(Written on October 20, 2015 )

WildKat PR is delighted to welcome our newest client, David Pearl.

As a corporate creativity maestro, opera singer, writer, speaker and keen amateur cyclist, David was asked to launch of one of the fastest bikes in the world, the S-Works Venge by Specialized. Alongside Mark Cavendish, Jenson Button and Gordon Ramsay, David has released an inspiring 5-minute video about exploring mindfulness through music – finding the gaps in your day, the spaces between the beats. 

David is a pioneer of ‘Arts in Business.’ He believes that business is pure theatre and companies can learn a lot from the arts world. He uses techniques drawn from his own classical background, in the boardroom – working with high profile clients to get concrete results. He saved GSK Vaccines 13 million euro!

David’s skills and interests are wide-ranging, which means he has a busy and varied schedule – from working with his two charities Street Wisdom and Impropera, to peace building in the Middle East, to cycling through the Italian countryside. We are very happy to be working with him at this exciting moment in his career.

Keep an eye on our blog, as well as David’s website and his blog for the Huffington Post for more details about what he is up to. Watch his Specialized video here.

David Pearl

(Written on July 3, 2015 )

Are you a young graduate who is eager to network, meet new people, try something new and do business? Orpheus Sinfonia, themselves outstanding recent graduates, are hosting a networking event alongside their next concert Beneath The Score: The Love Triangle on 23rd March. There will be opportunities to meet other like-minded people before the concert, during the interval, and also afterwards over a drink or two.

There are many networking events out there but this one will be unique in its combination of business and culture. The concert’s theme focuses around classical music’s most famous love triangle between husband and wife Robert and Clara Schumann and their friend Johannes Brahms. Who will win over Clara in the end? Far from being your stereotypical concert, the music will be explained in a simple yet informative way, perfect for the classical music novice. Armed with this knowledge, you will be able to talk intelligently about culture when entertaining your clients back at the office. The concert is also a great excuse to take time out of your busy schedule to relax: being a young graduate can be tough if you are in a new city, job and routine.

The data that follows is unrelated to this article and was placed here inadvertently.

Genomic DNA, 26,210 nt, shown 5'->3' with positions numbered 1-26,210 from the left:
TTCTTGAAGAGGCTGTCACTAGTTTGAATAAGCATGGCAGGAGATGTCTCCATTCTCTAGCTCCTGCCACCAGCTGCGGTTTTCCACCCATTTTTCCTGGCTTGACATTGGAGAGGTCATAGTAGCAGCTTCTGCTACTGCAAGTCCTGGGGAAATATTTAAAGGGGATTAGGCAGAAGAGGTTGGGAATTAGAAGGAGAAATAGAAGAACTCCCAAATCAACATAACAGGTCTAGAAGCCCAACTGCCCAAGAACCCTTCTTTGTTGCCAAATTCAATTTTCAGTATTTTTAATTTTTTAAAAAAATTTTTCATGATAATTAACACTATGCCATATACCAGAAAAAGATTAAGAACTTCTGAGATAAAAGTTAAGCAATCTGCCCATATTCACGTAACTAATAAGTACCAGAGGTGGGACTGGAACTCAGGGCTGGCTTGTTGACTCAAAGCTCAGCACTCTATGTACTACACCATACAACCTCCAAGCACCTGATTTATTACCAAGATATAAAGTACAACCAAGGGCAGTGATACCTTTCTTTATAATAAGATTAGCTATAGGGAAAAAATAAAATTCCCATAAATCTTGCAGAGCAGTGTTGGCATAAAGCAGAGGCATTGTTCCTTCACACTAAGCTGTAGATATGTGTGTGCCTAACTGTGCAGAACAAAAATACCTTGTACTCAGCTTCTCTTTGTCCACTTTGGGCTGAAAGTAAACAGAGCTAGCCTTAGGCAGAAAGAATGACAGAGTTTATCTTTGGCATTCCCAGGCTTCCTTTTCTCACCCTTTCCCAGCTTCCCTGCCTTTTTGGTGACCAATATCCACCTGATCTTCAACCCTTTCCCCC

So, come along, enjoy some great music, get noticed and make connections for yourself and your company.

Don’t forget your business cards!

Beneath The Score: The Love Triangle, St George’s Hanover Square, 19:30, 23rd March. Reserve your £5 tickets by emailing clara@wildkatpr.com

Orpheus Networking Blog

(Written on March 12, 2015 )

Classic FM Online

Dame Kiri Te Kanawa to retire from opera stage?

New Zealand opera singer Dame Kiri Te Kanawa has suggested that she will retire from the opera stage, on the eve of her 70th birthday.

Leonard Slatkin encourages concert audience to use mobile phone cameras

Conductor Leonard Slatkin surprised attendees at a Detroit Symphony Orchestra concert by encouraging them to take photos and videos of the performance with their phones, and to post them on the internet via social media.

Gramophone

Founder of Lyrita Richard Itter has died

Richard Itter was the founder of Lyrita Recorded Edition as a mail-order subscription label in 1959 (with the first LPs issued the following year) and over the next 32 years created a superb catalogue of largely orchestral British music.

Daily Mail

CHRIS DEERIN: I adore classical music. How can I pass the baton to a new generation?

Chris Deerin on Classical Music

Rafael Bonachela: From Madonna to JS Bach

Sydney Dance Co’s AD used to chose Madonna over flamenco, but nowadays it’s classical that sets his toes tapping.

The Telegraph

iTunes Festival may force imminent iOS 7.1 update

A well-connected Apple blogger claims that iOS 7.1 will be released within days as it is needed to support new features to allow the upcoming iTunes Festival in Texas to be live-streamed to devices around the world

Die Welt